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Yamaha SZ-R : Roadtest

Varad More Photography by Kunal Khadse Posted on 31 Dec 2010326,132 Views88 Comments

After delivering some hard blows to the competition with the YZF-R15 and the FZ16 in the premium segment, Yamaha India has ventured into the upcoming power-commuter market with its latest offering, the SZ-R. Varad More takes it for a spin to see how much sense and stimulation there really is.

 

 

Today's Indian two-wheeler bazaar has evolved significantly over the past decade and the change is catching up even more pace as aspirations rise and the market gets newer motorcycles. In such a competitive and dynamic market, equipment level plays a key role in drawing attention from the well-informed and may we say spoilt for choice, Indian buyer, who is chiefly looking for a feature-rich product at an affordable price-point. So while the Yamaha SZ-X was adjudged as the 2010 ET-ZigWheels Bike of the Year, we still continued our rantings to Yamaha about the SZ-X calling for a disc brake, at least as an optional fitment. And here it is - the top-of-the-line SZ-R variant in the SZ-series comes with a potent disc brake at the front, a tachometer and new aesthetically crafted tank shrouds in two-tone paint. Certainly then the SZ-R is much more appealing than the subdued and less expensive SZ-X but then it also has the equipment to match that extra premium it demands. Available in jazzy colours, the SZ-R packs in a lot more than what meets the eye.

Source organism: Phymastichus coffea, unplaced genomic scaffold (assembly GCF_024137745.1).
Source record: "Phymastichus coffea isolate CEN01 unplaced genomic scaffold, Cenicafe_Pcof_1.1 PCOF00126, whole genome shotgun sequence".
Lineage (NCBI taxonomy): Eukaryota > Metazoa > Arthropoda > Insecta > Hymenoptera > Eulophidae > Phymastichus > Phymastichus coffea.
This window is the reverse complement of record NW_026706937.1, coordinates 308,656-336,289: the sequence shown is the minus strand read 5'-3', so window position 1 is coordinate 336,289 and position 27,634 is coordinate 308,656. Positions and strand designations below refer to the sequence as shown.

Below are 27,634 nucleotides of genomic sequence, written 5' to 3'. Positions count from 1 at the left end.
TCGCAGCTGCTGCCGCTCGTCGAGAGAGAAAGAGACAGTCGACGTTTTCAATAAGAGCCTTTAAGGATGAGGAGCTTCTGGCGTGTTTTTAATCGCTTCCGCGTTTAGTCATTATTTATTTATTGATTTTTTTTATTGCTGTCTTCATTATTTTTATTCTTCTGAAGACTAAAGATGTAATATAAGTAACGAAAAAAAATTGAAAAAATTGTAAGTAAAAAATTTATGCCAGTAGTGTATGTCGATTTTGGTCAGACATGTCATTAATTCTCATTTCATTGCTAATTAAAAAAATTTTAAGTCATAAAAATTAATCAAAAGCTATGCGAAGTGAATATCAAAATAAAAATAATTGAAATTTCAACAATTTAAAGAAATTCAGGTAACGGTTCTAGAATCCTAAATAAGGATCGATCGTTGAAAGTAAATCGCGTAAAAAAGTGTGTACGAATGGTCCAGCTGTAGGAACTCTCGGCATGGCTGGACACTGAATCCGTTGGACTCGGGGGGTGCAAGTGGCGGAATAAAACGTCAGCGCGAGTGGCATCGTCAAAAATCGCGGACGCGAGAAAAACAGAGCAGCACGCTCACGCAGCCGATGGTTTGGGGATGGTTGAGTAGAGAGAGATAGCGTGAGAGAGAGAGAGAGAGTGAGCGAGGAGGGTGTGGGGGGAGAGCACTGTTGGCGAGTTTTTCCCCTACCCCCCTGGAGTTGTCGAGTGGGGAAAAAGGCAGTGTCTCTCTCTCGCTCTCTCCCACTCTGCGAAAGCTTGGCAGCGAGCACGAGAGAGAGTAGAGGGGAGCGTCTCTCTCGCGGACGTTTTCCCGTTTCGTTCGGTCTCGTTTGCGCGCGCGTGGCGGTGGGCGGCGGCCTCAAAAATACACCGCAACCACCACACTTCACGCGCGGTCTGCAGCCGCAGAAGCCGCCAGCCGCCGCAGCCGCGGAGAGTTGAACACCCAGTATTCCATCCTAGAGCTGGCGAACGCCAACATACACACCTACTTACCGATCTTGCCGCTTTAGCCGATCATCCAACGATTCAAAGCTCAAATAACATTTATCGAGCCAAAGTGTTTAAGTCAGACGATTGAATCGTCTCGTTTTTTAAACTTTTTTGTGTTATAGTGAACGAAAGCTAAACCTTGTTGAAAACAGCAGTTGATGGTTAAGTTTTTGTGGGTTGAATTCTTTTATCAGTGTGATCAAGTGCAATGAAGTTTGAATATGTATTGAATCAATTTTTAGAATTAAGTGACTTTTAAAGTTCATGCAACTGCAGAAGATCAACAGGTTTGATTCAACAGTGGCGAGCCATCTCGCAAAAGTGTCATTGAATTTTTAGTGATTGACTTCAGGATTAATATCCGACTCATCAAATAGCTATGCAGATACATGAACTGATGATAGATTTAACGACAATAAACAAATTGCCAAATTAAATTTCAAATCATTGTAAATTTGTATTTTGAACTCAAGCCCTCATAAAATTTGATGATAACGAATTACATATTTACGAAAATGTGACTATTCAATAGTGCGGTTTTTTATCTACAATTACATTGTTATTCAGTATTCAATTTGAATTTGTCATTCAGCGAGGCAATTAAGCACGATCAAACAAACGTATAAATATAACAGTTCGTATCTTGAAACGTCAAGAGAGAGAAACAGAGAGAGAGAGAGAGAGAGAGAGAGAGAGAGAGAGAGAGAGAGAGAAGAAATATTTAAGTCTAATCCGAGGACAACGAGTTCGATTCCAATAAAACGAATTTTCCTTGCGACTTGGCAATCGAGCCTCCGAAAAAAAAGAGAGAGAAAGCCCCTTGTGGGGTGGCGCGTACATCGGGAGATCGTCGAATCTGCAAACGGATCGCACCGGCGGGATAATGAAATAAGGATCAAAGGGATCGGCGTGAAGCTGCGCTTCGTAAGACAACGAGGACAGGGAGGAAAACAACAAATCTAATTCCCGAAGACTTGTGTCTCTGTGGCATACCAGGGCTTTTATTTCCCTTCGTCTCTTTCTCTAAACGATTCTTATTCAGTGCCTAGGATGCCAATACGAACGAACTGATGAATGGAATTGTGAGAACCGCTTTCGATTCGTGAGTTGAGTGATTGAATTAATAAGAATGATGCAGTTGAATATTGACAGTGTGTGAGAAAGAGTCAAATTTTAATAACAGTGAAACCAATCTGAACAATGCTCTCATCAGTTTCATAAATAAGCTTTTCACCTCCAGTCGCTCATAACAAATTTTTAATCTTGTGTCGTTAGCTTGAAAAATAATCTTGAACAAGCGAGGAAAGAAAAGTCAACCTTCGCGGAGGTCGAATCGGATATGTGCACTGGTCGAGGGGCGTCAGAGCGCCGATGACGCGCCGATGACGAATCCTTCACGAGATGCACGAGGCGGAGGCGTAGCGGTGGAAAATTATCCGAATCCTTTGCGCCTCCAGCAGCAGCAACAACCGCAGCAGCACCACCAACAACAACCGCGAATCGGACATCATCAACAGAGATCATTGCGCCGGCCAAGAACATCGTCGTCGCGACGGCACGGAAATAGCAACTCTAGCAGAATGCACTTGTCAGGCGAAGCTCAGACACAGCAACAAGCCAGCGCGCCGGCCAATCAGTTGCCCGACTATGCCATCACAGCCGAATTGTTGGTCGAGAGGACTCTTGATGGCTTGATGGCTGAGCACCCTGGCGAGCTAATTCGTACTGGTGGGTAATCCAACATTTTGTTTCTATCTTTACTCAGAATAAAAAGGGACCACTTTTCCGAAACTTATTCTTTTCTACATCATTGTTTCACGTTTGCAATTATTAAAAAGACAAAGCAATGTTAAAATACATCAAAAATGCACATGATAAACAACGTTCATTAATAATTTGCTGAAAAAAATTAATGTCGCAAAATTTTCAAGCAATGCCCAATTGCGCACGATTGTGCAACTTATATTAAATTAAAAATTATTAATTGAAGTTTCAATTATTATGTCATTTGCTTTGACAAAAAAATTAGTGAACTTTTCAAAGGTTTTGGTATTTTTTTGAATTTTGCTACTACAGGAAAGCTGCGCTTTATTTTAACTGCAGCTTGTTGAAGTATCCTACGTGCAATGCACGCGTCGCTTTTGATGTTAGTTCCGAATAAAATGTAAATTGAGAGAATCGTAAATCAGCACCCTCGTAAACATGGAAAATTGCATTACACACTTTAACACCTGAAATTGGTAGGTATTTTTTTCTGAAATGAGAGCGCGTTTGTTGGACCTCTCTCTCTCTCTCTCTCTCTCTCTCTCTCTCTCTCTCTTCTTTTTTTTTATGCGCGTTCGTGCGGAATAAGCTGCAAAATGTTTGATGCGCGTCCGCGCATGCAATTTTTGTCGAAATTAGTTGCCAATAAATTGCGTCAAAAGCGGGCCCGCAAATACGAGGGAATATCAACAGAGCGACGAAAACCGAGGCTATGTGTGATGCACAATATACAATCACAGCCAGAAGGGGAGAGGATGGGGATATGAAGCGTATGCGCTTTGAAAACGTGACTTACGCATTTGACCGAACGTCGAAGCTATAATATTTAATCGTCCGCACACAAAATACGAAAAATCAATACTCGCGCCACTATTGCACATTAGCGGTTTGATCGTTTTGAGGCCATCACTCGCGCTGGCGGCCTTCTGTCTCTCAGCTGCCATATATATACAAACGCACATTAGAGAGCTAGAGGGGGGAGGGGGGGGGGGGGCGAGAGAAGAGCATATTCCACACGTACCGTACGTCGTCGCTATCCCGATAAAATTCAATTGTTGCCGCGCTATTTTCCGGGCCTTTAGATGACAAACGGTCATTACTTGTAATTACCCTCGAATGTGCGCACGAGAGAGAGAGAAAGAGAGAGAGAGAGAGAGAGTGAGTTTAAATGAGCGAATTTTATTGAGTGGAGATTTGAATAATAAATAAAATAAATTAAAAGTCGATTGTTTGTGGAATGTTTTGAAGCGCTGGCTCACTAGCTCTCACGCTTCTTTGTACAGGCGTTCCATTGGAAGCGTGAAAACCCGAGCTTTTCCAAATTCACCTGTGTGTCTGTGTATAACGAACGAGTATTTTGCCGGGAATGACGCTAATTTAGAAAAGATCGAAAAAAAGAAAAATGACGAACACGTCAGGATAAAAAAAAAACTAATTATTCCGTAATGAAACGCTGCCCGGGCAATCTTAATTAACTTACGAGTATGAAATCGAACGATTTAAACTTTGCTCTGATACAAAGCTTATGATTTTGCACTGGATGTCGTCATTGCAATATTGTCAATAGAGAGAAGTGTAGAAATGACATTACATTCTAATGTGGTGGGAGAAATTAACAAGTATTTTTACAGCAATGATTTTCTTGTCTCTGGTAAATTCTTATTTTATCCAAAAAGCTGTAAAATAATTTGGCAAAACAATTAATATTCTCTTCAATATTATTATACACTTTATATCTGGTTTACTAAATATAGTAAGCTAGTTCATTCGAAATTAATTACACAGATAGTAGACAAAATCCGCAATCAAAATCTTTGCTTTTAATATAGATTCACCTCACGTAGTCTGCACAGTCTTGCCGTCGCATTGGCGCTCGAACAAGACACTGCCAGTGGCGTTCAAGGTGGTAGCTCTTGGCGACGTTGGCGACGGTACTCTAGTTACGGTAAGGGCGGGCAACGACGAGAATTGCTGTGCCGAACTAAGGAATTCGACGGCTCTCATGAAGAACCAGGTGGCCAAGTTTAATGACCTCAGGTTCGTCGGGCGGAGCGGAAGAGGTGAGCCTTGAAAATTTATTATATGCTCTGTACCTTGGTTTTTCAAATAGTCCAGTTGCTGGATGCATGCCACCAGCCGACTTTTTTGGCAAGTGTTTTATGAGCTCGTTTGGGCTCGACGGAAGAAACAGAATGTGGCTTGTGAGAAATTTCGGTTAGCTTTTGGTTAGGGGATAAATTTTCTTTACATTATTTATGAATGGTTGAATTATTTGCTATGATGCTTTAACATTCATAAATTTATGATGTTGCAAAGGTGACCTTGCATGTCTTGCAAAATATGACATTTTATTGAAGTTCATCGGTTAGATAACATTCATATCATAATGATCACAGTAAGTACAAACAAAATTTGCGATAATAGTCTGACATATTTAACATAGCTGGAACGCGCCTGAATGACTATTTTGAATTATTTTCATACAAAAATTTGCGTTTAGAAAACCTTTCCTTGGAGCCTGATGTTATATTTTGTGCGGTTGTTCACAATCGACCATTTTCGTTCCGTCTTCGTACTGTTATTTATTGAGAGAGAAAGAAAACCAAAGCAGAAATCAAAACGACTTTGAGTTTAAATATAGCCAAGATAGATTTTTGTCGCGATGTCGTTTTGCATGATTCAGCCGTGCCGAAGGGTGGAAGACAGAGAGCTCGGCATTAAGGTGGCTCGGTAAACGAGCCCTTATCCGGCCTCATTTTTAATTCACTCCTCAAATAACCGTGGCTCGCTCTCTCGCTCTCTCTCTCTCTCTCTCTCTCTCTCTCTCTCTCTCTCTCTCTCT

Design language on the SZ-R is quite in line with the taste of the buyer with its sporty and streetfighter-like demeanor but without going overboard and scaring away the non-experimental consumers. The SZ-R is upmarket and bold in its appeal with its pronounced design lines with a well done mishmash of curves and edges. The new well-defined tank shrouds flaunting the SZ-R moniker are loud in their form but Yamaha has kept it subtle by painting them in a rather mild silver shade than a jazzy paint scheme. The large centre panels in silver, smoothly connect the tank to the short and stubby rear panels of the SZ-R that hold the split tail-light in place. Overall proportions and dimensions of the SZ-R are very well-executed giving it a placid feel of a commuter motorcycle yet the solid bearing of a punchy 150cc machine. Apart from some minor design changes, the SZ-R and the SZ-X share the same body panels and underpinnings.

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